About the book club
- Become more comfortable talking about racism—get familiar with the language and learn more US history
- Reflect critically/deeply about our own behavior/thoughts/experiences/complicity
- Generate ideas about how to change ourselves/society and how to be better allies
Some may be just starting to have these conversations, and others may be stepping into more active ally roles or advocating for change. Each person’s engagement looks different, and that is ok!
We meet every two weeks on Thursdays from 12:10–1 pm.
We will break out into affinity groups if there is interest in that and if there are enough participants.
We welcome anyone in IGHS and DEB whenever we start a new book (which is about every other month).
Books we’ve read so far:
- How to Be and Antiracist by Ibram X. Kendi
- The New Jim Crow by Michelle Alexander
- Caste by Isabelle Wilkerson
- Between the World and Me by Ta-Nehisi Coates
- The Purpose of Power by Alicia Garza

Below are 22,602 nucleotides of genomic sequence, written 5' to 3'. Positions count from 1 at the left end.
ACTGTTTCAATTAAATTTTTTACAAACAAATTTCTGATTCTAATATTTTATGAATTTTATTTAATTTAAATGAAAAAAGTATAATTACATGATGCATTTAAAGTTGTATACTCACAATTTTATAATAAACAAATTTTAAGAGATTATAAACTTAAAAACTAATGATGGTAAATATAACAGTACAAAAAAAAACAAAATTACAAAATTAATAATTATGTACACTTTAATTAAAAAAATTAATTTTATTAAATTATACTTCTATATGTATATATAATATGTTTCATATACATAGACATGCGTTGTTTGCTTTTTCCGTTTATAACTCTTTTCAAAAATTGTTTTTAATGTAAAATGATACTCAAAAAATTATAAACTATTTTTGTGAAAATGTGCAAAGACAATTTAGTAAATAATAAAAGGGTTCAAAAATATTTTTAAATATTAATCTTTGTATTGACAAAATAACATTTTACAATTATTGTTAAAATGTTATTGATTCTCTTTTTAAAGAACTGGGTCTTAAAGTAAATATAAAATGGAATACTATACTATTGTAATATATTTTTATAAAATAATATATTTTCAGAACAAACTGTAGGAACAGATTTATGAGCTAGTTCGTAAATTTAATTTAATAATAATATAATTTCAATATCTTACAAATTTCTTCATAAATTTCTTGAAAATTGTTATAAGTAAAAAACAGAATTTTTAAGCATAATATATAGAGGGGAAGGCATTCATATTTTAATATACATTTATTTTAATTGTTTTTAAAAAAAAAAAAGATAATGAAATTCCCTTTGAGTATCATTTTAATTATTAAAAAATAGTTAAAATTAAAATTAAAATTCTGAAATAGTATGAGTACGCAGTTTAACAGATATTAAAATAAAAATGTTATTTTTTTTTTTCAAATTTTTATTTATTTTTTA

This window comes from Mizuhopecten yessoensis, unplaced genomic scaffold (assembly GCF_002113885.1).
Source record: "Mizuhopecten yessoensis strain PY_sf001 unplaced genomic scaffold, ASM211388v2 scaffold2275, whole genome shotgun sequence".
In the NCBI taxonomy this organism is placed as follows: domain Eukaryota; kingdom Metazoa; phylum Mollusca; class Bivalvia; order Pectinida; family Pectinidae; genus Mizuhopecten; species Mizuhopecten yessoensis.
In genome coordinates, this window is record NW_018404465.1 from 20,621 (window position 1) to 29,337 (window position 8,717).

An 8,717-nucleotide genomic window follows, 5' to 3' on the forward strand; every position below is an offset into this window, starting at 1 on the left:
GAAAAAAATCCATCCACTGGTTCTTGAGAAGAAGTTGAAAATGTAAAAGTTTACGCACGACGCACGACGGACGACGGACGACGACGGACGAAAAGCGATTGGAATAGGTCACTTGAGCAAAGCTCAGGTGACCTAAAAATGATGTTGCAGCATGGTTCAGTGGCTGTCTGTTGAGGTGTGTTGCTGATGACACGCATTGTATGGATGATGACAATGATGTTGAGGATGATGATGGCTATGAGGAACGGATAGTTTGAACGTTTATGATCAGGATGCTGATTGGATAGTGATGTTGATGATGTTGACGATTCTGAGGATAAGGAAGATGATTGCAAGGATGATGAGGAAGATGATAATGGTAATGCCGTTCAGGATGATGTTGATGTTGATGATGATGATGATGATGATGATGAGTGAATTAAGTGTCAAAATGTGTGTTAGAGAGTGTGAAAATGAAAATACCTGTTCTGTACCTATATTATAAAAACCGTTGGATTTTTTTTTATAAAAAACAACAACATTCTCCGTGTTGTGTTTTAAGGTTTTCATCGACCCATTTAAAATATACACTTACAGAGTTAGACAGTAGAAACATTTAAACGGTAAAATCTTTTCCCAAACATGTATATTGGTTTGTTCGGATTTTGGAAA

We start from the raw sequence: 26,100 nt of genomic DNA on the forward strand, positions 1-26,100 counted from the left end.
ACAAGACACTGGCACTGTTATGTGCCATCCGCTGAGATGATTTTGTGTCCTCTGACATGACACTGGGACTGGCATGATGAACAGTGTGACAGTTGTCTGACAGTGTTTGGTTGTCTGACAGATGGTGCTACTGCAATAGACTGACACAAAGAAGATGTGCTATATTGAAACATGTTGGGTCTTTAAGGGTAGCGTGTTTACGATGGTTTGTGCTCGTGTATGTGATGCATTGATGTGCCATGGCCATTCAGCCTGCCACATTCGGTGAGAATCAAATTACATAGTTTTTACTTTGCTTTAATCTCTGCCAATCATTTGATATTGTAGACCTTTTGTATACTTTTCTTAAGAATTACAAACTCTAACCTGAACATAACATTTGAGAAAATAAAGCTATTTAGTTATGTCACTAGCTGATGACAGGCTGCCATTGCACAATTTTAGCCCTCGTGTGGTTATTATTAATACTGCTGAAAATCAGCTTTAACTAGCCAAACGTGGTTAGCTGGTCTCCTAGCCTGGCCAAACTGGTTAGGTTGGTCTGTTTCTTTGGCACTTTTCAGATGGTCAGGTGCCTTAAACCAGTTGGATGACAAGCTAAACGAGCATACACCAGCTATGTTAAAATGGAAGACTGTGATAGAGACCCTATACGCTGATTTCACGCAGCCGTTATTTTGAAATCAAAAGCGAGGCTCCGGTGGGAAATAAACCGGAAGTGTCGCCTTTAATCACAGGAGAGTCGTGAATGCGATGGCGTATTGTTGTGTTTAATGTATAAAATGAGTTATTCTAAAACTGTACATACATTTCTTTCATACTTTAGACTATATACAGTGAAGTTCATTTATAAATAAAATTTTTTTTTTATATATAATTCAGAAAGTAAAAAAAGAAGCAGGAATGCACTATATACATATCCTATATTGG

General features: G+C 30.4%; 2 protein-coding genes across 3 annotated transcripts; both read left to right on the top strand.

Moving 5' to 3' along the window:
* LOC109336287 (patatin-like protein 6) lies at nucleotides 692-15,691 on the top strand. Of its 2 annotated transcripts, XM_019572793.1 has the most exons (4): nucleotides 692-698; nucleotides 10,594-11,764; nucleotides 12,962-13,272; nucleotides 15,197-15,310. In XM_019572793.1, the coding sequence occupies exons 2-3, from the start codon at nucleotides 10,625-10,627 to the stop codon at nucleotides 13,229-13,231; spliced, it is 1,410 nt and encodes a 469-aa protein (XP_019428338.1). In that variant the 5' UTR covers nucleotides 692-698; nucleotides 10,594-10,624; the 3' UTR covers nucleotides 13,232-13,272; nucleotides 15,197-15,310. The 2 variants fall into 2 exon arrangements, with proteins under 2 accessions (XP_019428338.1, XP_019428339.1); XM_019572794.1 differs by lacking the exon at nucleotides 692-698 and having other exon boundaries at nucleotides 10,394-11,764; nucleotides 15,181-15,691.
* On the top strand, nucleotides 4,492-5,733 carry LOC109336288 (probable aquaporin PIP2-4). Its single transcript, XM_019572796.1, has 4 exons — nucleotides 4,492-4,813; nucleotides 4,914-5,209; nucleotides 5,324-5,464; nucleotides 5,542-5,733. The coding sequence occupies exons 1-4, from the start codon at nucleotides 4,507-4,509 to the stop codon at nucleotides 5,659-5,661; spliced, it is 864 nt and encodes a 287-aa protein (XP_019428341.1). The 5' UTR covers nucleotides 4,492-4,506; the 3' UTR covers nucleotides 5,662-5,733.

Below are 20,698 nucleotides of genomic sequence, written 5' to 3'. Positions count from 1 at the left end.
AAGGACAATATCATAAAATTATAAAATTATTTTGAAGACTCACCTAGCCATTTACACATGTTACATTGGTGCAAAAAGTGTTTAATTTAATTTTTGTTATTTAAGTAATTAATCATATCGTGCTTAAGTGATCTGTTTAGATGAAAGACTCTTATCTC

- The Vanishing Half by Brit Bennett
- Minor Feelings by Cathy Park Hong
- The Sum of Us by Heather McGhee
- The Origin of Others by Toni Morrison
- Song of Solomon by Toni Morrison
- The 1619 Project by Nikole Hannah-Jones
- There There by Tommy Orange
- A Big Picture by Vanessa Nakate
- Being Heumann by Judith Heumann and the documentary Crip Camp
- The Sentence by Louise Erdrich
- Black, White, and the Grey: The Story of an Unexpected Friendship and a Beloved Restaurant by Mashama Bailty and John O. Morisano
- Upcoming Aug 11: Parable of the Sower by Octavia E. Butler
- Upcoming Sept 1: The Seed Keeper by Diane Wilson
“The IGHS book club is a safe place to discuss challenging topics such as caste, racism, and unconscious bias. Through sharing of personal experiences we are able to heal, become better versions of ourselves and make changes to the way we operate in public health.”
– Maggie Lam
“The book club has been a gift. It enables me to connect with IGHS colleagues in warmth and with respect, as we delve into critical and often challenging material.”
– Mylo Schaaf
“I am glad to have a commitment that pushes me forward in reading books I know are important. It helps that the group gives me a chance to chat with coworkers in a more informal way than Zoom meetings usually allow.”